[do yourself a favor and turn the sound off. for real.]
this video has been making the rounds on the surf fishing boards today. pods of hundreds, if not thousands of dead striped bass are showing up by the Oregon Inlet on Cape Hatteras off the coast of the Outer Banks in North Carolina. This is what happens with trawlers (but hardly the only negative effect, however) with what’s called by-catch, in which boats toss the smaller fish to keep under the state regulated 50 tags, meaning they’re technically in compliance with the law since it doesn’t take into account the hundreds (or thousands) of dead fish the boats are tossing; just the fish they keep. Fish are tossed out dead or dying to end up like this. Trawlers are wiping out schools of fish, not just bass, but menhaden and herring and other fish that are vital to the fishery’s ecosystem. NC boat captains are reporting MILES of dead bass like this within three miles of the coast. From an article by the Charlotte Fish and Wildlife Policy Examiner:
Captain Kelly said that the day before the video was shot he and the members of his charter followed one trawler for five miles leaving a long wake of dead stripers.
“It’s like they have an endless quota,” he said. “Under the actual numbers are so many dead fish. It’s a frightful waste.”
The striper trawling season is not set to close until this Saturday, January 20. The fishery can be closed earlier if a certain quota is reached, but the quota does not count the thousands of dead discards.
There are lots of problems with this system, from the tag limit for trawlers to enforcement of the law, which really is what lead to sights such as this one. It’s awful to see and the coast guard is basically powerless to do anything about it, aside from possibly fining the boats for polluting, because this kind of culling the ocean is legal, and so is the dumping. The whole system needs a closer look and complete overhaul. Like Corey Arnold was quoted in a previous post, “Those fish, the bycatch, are not allowed to be retained and therefore go back over the side, usually dead. This is one of the many problems that the industry faces today. Fisherman tend to get the blame for overfishing worldwide, but it more often the problem lies in a lack of management creativity.” This is something anglers everywhere need to be involved in and be aware is happening, not just off the coast of North Carolina but all over the ocean.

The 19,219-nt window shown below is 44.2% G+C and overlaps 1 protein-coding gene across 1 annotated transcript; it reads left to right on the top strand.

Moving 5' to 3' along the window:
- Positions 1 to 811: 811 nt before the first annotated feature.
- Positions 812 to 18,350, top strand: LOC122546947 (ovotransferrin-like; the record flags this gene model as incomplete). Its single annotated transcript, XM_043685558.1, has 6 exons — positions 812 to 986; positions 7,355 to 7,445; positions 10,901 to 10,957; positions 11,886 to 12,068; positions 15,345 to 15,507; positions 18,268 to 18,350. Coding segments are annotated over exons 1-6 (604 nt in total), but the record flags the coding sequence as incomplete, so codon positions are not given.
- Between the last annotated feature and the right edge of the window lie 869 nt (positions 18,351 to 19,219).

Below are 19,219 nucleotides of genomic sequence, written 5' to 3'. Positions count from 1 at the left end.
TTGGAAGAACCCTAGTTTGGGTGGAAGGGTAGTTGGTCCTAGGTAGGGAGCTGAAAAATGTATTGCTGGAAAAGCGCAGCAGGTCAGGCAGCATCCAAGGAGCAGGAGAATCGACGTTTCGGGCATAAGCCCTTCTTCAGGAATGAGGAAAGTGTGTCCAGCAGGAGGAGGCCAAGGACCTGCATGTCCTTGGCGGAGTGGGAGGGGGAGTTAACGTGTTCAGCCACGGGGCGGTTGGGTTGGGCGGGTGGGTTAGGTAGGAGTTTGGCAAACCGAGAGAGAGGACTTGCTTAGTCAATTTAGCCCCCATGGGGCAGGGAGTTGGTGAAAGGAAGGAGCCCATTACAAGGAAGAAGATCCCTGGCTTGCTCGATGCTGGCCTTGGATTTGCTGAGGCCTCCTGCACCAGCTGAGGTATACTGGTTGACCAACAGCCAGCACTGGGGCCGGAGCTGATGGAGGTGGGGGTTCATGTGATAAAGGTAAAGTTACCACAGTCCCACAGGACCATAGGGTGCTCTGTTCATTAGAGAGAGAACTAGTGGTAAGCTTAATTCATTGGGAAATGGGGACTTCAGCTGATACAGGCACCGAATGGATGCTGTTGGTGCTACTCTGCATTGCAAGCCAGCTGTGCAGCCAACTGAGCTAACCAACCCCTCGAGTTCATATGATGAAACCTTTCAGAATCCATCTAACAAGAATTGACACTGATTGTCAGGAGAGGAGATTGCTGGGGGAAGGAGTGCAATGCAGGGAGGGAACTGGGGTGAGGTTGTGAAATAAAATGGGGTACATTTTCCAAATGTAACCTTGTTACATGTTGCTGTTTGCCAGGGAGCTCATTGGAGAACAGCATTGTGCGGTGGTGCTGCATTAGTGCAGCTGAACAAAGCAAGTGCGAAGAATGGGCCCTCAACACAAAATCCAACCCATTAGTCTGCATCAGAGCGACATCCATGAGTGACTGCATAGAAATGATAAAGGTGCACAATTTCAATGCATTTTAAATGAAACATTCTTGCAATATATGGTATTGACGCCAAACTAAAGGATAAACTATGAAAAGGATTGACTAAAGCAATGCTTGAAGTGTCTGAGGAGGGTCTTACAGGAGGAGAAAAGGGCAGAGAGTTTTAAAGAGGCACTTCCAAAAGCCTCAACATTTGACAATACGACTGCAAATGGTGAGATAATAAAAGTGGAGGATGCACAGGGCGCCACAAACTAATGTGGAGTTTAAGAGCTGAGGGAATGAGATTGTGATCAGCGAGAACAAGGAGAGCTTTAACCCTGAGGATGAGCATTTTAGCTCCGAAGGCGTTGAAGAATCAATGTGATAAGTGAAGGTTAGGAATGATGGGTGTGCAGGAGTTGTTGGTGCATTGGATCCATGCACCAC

I know most of us don’t consider ourselves activists, but one of the things we’re trying to promote with the BKUAA is responsibility, and for the most part people involved in the derby and fishermen we’ve met through it fishing the NYC waters practice a good sense of responsibility to the fishery. There’s some who are keeping shorts and they know who they are, and if they don’t then it’s up to people like us to let them know it’s not okay. You don’t need to get into a confrontation; you can call the NYC Parks Department or the DEC. But watching the above video is disheartening in a different sense when I think about all the bass we released this past fall that may have met a fate like this, just to get tossed overboard dead in spawning waters. It requires a bigger commitment as fishermen to help put an end to this, but it can be as simple as sending an email to the people in charge.
Louis Daniel – Director
Dee Lupton – Deputy Director
Catherine Blum – Contact
Morehead City Office – (252) 808-8013 or 1-800-682-2632
Via E-mail: Catherine.Blum@ncdenr.gov
Morehead City Office – (252) 808-8074 or 1-800-682-2632
Via E-mail: David.L.Taylor@ncdenr.gov
Lead Bioligist: Striped Bass, Central/Southern
This week I’ll try to get up a form letter we can copy, paste, and sign and send to these characters.